FIG. 6 is a parital schematic illustration of the mounting of an ultra-violet lamp and counter means in the tank of FIG. 1; and

FIG. 7 as a transverse sectional view through a lamp and jacket, as employed in the system of the present invention.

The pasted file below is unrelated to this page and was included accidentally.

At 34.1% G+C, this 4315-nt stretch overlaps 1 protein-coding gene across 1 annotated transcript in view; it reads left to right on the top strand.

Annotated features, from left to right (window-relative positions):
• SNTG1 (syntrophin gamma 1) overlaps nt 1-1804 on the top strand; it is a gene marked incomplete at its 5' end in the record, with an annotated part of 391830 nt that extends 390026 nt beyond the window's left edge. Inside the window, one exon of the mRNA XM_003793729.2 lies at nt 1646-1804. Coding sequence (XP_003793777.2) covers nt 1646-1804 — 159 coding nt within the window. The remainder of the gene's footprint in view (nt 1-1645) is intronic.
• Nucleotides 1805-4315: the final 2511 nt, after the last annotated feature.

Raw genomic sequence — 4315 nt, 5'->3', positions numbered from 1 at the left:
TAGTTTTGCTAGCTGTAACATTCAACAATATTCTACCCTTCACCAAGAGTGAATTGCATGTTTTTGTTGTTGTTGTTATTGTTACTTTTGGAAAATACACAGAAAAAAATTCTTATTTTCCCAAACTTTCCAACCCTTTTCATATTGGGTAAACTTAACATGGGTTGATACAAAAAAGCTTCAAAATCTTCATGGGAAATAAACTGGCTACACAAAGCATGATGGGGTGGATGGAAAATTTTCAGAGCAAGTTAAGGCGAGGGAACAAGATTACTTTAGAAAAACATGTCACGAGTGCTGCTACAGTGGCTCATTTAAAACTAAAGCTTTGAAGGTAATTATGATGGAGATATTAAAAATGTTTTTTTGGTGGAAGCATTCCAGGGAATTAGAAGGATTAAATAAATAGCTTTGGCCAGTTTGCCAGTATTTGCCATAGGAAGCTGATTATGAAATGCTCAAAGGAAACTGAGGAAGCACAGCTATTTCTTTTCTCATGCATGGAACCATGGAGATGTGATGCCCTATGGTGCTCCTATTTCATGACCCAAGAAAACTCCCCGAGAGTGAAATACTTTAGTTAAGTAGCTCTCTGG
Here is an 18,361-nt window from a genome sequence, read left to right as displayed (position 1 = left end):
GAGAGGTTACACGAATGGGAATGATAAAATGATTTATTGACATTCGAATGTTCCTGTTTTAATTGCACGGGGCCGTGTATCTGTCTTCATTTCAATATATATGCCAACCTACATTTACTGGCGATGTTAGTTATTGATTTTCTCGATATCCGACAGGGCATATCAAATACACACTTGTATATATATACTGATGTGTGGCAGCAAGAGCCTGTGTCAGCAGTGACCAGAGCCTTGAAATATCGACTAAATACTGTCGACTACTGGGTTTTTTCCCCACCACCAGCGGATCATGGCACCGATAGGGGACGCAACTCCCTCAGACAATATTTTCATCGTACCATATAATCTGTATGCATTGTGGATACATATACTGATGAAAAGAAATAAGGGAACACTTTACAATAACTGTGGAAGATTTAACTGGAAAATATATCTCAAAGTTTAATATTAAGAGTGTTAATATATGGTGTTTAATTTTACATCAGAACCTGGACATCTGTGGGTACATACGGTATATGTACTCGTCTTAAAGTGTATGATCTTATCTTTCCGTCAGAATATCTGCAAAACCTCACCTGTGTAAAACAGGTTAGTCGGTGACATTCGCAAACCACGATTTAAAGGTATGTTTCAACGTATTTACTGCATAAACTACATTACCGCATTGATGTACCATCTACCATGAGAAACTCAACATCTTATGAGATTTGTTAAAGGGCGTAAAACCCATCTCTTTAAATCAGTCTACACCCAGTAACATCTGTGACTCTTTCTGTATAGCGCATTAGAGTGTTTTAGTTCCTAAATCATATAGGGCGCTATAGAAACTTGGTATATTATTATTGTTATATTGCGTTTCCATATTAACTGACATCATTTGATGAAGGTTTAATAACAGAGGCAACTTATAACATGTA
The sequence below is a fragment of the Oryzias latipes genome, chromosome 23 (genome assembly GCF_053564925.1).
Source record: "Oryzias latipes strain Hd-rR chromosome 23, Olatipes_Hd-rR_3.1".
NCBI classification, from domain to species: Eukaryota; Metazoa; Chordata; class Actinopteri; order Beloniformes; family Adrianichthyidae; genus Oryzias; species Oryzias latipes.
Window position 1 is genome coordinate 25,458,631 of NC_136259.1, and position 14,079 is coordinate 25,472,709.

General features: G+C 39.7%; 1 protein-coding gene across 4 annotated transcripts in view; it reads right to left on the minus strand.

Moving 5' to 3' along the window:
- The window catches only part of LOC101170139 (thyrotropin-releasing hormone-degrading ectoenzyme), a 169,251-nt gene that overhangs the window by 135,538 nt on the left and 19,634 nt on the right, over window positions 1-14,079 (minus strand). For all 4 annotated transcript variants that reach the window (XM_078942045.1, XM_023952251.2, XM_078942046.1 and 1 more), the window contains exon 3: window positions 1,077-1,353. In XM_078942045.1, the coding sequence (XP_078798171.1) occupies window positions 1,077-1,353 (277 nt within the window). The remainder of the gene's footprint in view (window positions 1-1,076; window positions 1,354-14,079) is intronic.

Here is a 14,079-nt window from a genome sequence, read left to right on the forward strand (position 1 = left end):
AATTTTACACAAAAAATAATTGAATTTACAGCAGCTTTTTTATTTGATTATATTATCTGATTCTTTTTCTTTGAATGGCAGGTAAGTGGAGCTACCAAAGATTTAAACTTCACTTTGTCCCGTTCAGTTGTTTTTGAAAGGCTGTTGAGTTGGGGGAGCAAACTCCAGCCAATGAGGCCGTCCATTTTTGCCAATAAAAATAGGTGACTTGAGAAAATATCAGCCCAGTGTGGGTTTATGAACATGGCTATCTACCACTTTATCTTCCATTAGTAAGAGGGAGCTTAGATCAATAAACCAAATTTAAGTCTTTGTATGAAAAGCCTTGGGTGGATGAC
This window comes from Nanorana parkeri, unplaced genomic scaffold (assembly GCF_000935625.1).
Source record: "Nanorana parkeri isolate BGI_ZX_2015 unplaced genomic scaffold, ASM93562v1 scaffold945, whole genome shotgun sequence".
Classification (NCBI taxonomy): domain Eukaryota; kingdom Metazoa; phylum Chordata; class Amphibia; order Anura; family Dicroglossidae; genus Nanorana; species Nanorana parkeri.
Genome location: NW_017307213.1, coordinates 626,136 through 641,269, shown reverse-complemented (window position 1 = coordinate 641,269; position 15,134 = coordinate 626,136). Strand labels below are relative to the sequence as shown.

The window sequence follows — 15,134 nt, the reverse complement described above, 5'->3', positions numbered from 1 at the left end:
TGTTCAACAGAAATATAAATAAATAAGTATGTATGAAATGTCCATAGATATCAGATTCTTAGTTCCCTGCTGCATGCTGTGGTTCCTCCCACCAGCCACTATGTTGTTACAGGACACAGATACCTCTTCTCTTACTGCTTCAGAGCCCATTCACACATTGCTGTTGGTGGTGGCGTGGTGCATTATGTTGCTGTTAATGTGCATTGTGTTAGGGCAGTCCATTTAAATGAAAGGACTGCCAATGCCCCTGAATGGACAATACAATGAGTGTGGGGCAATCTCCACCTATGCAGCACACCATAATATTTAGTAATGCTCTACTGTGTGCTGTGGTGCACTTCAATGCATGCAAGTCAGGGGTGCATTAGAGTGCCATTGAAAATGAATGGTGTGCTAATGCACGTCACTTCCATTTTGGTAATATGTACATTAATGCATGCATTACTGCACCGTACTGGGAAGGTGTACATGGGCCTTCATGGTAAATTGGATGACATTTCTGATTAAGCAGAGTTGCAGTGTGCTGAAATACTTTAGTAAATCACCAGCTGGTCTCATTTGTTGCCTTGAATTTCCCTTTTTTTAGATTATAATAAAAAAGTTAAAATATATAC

The system of the present invention, as illustrated in the drawings, includes a chamber or tank 11, having a hinged top 12 for access to the interior thereof. This tank need not be pressurized, in distinction to many prior art purification systems. The tank 11 is provided with a pair of inlet lines 13 and 14 directed laterally inward of the tank at the front end thereof and communicating with an inlet chamber or manifold 16 which is separated from the central radiation chamber 18 of the tank by an apertured baffle plate 17. A pair of outlet lines 23 and 24 extend from the sides of the outlet end of the tank 11 for egress of purified water from the tank. The tank top 12 cooperates with a switch 19 in the power line so as to open the switch and deenergize the system at any time that the cover 12 is raised. The present system normally includes a pump 21 which serves to move water or other fluid through the system hereof and the switch 19 serves to deenergize this pump, as through a relay operated solenoid whenever the top 12 is raised. For the purification of water from a well or the like, the lamp units may be disposed on 3 to 3.5 inch centers, however, for waste water purification, it is preferable that the lamps be spaced closer together, as for example, on 2 inch centers. The lamps are located in staggered array, as illustrated in FIG. 1, so as to break up the flow of fluid through the tank. Although various manners of mounting ultra-violet lamps in water are known, the present invention preferably provides for each UV lamp 31 to be disposed axially through a cylindrical quartz jacket 32, as shown in FIG. 7 with the quartz jacket extending in watertight relation through inner tank side walls 33 and 34, as shown in FIG. 6. Outer side walls 36 and 37 of the tank may carry connectors 38 into which the UV lamps are plugged as by female-male connections for energizing the lamps. The outer tank walls 36 and 37 are movable for access to the lamps and connections. By the provision of a quartz jacket about each UV lamp, the possibility of lamp breakage in the tank is materially reduced, and also the jackets provide for the lamps to be operated at desired temperatures for optimum radiation whatever the temperature of water passing through the system. Additionally, each of the UV lamps 31 is provided with an indicator lamp 39 connected in circuit with the lamp for indicating operation of the lamp. These indicator lamps are preferably mounted on one of the outer tank walls 37, so that an operator at a glance can tell whether any of the UV lamps may be inoperative. Failure of a lamp will cause an open circuit so that the associated indicator lamp will not light, and under these circumstances, appropriate steps should be taken to replace the lamp in order to ensure application of the desired UV radiation dosage to fluid passing through the tank.